What do Jordan Spieth, Tiger Woods, and Jim Furyk have in common with their golf swings? Proper takeaway position is the answer.
There aren’t very many things that just about every PGA Tour player has in common with each other. There are different grips, different tempos, different finishes, different positions at the top – you name it and you can find plenty of individualities on Tour. The takeaway, however, does have some uniformity.
From behind the player (known as ‘down the line’), when the shaft of the club is parallel to the ground, the clubhead should cover the hands of the player. Pick your favorite player and check their swing out on YouTube. If the camera is placed on the player’s toe line (and also square to the target line) you will see this exact position. On rare occasion, the club will be outside of the hands, but never inside of the hands.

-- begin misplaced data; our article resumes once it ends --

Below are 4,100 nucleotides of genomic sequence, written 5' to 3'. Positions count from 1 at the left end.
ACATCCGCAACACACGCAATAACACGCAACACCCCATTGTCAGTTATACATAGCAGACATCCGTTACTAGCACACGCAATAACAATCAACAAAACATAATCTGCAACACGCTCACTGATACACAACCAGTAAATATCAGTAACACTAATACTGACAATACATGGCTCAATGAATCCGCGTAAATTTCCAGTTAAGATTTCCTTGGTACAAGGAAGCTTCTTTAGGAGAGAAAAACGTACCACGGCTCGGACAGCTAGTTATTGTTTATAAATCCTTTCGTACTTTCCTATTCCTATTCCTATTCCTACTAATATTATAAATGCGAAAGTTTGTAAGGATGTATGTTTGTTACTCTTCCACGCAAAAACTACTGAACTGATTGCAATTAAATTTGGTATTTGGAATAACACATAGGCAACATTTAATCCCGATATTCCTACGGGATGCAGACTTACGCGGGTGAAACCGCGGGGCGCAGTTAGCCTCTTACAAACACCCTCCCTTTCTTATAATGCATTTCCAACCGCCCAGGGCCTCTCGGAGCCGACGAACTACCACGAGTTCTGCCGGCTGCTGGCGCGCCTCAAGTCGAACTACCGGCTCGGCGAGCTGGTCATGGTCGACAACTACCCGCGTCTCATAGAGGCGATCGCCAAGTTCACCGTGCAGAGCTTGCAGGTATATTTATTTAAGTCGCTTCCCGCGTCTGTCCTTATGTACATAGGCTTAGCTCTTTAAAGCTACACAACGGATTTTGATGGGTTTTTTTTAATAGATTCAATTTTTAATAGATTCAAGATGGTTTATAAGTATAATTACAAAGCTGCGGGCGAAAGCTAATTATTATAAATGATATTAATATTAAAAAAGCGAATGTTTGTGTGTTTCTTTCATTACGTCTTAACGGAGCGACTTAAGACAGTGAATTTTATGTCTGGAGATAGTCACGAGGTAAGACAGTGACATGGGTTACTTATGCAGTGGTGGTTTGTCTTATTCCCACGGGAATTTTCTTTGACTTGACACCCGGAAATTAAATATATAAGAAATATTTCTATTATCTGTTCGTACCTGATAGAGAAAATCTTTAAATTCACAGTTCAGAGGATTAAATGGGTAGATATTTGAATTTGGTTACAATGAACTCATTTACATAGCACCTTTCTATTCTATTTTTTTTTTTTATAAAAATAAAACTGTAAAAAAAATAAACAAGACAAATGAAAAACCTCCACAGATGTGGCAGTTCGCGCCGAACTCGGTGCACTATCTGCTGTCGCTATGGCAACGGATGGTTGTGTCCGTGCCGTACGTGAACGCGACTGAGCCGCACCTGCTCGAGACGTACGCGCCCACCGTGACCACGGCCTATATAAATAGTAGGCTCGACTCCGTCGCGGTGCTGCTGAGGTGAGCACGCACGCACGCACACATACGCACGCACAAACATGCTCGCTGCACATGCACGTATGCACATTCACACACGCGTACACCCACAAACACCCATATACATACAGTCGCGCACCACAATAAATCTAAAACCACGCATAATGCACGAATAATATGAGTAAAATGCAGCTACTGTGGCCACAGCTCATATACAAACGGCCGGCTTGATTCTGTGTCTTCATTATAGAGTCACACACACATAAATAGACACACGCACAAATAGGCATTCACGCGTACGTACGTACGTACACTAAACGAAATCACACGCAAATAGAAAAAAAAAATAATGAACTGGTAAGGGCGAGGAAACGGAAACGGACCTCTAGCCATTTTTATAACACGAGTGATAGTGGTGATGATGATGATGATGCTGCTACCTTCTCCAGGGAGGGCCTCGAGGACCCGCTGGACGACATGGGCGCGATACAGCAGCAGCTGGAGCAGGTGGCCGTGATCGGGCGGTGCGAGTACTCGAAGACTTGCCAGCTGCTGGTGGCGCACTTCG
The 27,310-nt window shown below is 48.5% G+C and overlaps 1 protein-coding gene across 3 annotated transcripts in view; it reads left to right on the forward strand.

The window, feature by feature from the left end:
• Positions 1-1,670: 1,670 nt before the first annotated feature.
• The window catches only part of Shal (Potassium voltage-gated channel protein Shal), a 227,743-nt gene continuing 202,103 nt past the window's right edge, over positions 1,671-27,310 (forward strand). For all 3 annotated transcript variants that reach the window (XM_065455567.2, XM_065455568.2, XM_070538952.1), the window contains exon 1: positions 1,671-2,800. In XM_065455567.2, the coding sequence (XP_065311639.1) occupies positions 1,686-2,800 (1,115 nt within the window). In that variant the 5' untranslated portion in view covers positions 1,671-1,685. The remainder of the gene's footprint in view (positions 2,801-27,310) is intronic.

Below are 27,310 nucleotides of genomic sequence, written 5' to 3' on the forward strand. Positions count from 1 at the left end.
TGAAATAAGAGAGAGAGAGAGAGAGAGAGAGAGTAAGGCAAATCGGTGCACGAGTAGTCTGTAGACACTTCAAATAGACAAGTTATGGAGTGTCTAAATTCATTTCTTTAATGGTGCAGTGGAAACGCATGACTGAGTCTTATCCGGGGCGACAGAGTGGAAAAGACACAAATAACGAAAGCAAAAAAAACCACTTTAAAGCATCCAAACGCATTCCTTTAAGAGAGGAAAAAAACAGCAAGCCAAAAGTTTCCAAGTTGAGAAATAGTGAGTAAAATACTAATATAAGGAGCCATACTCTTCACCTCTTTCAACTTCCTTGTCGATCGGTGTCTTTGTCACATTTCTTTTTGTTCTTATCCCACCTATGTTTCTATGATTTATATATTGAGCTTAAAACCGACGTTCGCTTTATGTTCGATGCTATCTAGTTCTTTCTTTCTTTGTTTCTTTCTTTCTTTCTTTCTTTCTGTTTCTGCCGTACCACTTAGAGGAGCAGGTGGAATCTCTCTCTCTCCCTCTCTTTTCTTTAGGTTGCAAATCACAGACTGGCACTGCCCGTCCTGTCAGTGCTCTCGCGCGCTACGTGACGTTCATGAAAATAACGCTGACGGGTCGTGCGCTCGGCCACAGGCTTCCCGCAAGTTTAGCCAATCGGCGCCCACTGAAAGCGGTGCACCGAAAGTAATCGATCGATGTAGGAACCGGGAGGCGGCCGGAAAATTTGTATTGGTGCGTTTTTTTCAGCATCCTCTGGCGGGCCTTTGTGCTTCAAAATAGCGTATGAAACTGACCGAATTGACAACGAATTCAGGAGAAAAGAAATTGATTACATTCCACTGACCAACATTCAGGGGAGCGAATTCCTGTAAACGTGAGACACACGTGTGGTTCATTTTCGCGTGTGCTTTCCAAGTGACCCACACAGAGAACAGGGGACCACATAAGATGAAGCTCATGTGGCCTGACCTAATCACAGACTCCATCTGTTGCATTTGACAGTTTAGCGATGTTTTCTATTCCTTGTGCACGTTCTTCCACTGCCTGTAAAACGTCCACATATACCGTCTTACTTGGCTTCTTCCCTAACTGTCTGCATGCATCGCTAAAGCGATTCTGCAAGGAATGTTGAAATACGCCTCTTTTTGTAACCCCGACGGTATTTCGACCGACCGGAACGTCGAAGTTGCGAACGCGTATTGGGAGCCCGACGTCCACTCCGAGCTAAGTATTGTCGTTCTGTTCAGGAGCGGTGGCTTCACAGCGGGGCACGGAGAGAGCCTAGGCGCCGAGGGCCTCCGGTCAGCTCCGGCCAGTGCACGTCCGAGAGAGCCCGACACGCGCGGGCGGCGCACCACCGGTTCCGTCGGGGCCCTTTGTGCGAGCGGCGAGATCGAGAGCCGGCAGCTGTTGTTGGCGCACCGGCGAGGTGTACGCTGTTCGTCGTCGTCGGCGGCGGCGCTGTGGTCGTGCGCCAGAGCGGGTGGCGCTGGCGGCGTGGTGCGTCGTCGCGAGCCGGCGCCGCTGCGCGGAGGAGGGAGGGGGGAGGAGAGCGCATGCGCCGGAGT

Most of the players I see, take the club back too far to the inside (and then usually over the top from there – or at least too steep on the way down). In order to correct this action, a possible combination of three things must take place:
1) The path of the take away must travel straighter for the first couple of feet (often feeling ‘outside’ because of the player’s habits.
2) The backside of the player’s top hand (left for a right-handed player) must face the target longer on the back swing. If you are wearing a glove, keep the logo facing the target as long as possible.
3) The hands need to cock instead of hinge on the backswing. To feel this action, keep the butt end of the grip pointing to the ground as you break your wrists. If the butt points parallel to the horizon line you are not cocking your wrist – you are hinging them.
Not everyone with an inside takeaway needs to work on all three. Often times, one of the three will do the trick. Take this move to the range and nail THE position.